You often hear talk about a “Golden Age of Television” that’s under way, from The Sopranos and The Wire to Game of Thrones and Mr. Robot. And as someone who’s sat in front of the box since the days of Davy Crockett, it’s undeniable that there’s a supernova of video competition, including cable, satellite, fiber and Internet-streaming video.
From portal apps such as Roku, Apple TV or Sling to free and paid streams such as those created by YouTube, HBO, CBS and various professional sports leagues, the video consumer today is king.
But those basic facts about “television” — as undeniable as they seem — are being challenged at the FCC right now by a group of Big Tech companies that want to put all these competing sources of entertainment and information in one place where they can monitor and control them. It’s a proposal called “AllVid,” and unless the FCC finds the common sense and backbone to give it the quick burial it deserves, the future of television is going to change — and not for the better.
Companies such as Google, Tivo, Sony and others that support AllVid want the FCC to require every provider of pay TV — Verizon, AT&T, Comcast, Time Warner, Cox, Charter, Dish, DirecTV, every last one of them — to let these Allvid companies put a box on top of your TV that intercepts the shows and channels that you paid for and repackage them, allowing them to move channels around the dial, manage the flow of content and monitor and track your choices in order to sell more information about you to hungry advertisers, much as Google does already to your email and Internet searches.
And not only would they not pay one thin dime for this privilege, they also would be allowed to wrap their own advertising around the programs you watch. In fact, by shredding the arrangements under which distributors cut deals with content providers, and by forcing all cable boxes to interact with their technical standards, the Big Tech firms would be adding costs while they benefit at the viewers’ expense.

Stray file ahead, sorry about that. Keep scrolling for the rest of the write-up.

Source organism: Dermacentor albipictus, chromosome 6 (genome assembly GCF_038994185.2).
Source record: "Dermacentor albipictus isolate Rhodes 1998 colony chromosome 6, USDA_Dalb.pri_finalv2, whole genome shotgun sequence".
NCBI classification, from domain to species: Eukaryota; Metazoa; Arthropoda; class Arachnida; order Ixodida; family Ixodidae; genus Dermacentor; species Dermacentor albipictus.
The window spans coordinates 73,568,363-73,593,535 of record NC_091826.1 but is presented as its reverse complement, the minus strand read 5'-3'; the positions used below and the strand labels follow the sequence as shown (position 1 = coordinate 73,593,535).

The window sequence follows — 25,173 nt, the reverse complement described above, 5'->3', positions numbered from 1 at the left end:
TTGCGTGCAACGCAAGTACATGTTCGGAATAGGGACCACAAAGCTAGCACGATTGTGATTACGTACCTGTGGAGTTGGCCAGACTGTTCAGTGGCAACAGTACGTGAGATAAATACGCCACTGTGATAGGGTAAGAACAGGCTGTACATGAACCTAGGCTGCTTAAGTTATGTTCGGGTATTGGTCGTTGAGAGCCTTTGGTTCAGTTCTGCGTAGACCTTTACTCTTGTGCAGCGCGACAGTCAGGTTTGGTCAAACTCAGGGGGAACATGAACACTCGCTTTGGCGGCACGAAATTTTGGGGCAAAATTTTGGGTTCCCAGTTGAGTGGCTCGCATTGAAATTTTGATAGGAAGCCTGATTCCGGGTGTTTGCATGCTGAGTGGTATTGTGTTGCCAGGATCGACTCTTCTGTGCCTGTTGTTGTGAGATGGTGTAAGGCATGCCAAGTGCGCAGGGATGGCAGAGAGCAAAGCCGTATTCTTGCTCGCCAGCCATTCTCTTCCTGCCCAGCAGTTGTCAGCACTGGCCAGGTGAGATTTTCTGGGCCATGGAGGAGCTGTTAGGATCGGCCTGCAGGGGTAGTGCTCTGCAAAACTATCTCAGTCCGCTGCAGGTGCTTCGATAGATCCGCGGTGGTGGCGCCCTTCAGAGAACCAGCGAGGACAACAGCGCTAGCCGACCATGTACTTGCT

Their proposal sounds bizarre, but their rationale is even more otherworldly. AllVid proponents claim in their FCC filings that this proposal would increase competition and choice in the video marketplace.
How’s that again? Is there anybody who thinks that between traditional pay and broadcast TV, the new streams flooding over the Internet (whether free ones such as YouTube or paid ones such as Netflix), or devices such as Apple TV or Amazon Fire, that there’s not enough to watch? There’s a reason why today’s world is already called “TV Everywhere.”
In fact, the AllVid proponents are trying to manage competition, not defend or enhance it. They’re looking for a sweetheart deal that would let them scrape programming off of other systems that have cut distribution deals with studios and other content providers, and then repackage and resell them through AllVid.
When USA buys Mr. Robot, for example, it carefully negotiates the time it will be shown, the extent and nature of commercials and a plethora of other terms. And USA in turn negotiates with the big multichannel distributors for additional terms, like what other channels it will be near and whether it will be on a basic or premiere tier of service. But all those economically vital terms would be upended by AllVid, disrupting the revenue streams that fund production of these great new shows in the first place. This isn’t about “disruption” — it’s about asking for a free ride on something that others have worked hard to deliver to an enthusiastic audience of consumers.
One of the few ideas the political spectrum gathers around, particularly in a campaign season, is that regulation isn’t about helping the regulated. The left bemoans regulators who are held captive by the companies they’re there to regulate. The right assails “crony capitalism,” by which political influence is turned into economic gain for the favored few. Both sides, therefore, ought to take a cold and hard look at this attempt to poach the entire television system by asking the FCC to do something the market never would.
Ev Ehrlich is president of ESC Co., an economics consulting firm, and was undersecretary of commerce from 1993 to 1997.